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N22PB accident description

Missouri map... Missouri list
Crash location Unknown
Nearest city St. Louis, MO
38.627256°N, 90.244930°W
Tail number N22PB
Accident date 23 Jul 2002
Aircraft type Cessna 402B
Additional details: None

NTSB Factual Report

On July 23, 2002, at 2115 central daylight time, a Cessna 402B, N22PB, piloted by an air transport pilot, sustained substantial damage when the left main landing gear collapsed while taxiing after landing at the Lambert - St. Louis International Airport (STL), St. Louis, Missouri. Visual meteorological conditions prevailed at the time of the accident. The flight was operating on an IFR flight plan under the provisions of 14 CFR Part 135. The pilot reported no injuries. The flight originated from the Columbia Regional Airport (COU), Columbia, Missouri at 2035.

The pilot reported, "After landing, I taxied down 30R when St. Louis Tower instructed me to exit on taxiway November to the cargo ramp on tower frequency...At a speed of a brisk walk, I arrived at taxiway November. I started my [right] turn onto November when the left main landing gear gave way. I then notified tower immediately. I commenced emergency shutdown and egressed from the airplane."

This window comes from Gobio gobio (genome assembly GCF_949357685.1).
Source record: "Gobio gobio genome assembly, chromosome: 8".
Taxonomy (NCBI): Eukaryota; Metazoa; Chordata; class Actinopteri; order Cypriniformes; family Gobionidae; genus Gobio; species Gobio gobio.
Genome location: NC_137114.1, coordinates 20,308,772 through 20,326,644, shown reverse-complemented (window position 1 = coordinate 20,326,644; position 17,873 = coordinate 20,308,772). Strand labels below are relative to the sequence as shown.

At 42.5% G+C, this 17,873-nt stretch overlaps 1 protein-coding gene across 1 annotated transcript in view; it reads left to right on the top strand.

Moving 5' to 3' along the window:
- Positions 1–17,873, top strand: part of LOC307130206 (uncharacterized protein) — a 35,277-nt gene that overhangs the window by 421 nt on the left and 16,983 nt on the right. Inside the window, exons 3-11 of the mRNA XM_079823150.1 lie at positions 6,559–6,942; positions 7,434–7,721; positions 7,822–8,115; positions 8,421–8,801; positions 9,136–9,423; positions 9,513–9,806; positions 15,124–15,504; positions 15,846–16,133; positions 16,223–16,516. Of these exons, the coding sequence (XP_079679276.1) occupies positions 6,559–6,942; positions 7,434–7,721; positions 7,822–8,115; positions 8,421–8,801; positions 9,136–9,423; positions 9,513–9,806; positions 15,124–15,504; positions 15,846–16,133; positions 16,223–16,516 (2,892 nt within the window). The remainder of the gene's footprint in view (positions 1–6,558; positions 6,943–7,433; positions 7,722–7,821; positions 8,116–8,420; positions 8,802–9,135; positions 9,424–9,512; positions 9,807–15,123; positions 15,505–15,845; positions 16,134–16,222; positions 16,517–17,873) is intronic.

An inspector from the Federal Aviation Administration (FAA) viewed the site where the accident occurred. He reported, "I took photographs of the runway where the propeller had struck the runway and where the aircraft came to rest. This distance was approximately 120 ft."

The FAA inspector reported the pilot stated that "he had 3 green lights and the gear was down and locked," and that the landing and taxiing normal until the landing gear collapsed.

The FAA inspector examined the landing gear. He reported that the only visible damage to the left main landing gear system "appeared to be a sheared AN25-38A bolt which attached the rod end of the bellcrank to the Lower Side Brace, and the NAS464P4-26 bolt which attaches the upper portion of the bellcrank to the upper portion of the upper barrel. This bellcank is what keeps the side braces locked and over center." He reported that the right hand main landing gear was operated and it "appeared to be within rigging limits for downlock spring tension and freefall checks." He reported, "The Landing Gear indicating lights where checked, which appeared to function normal." The left landing gear was not operationally checked.

NTSB Probable Cause

The landing gear collapsed for undetermined reasons.

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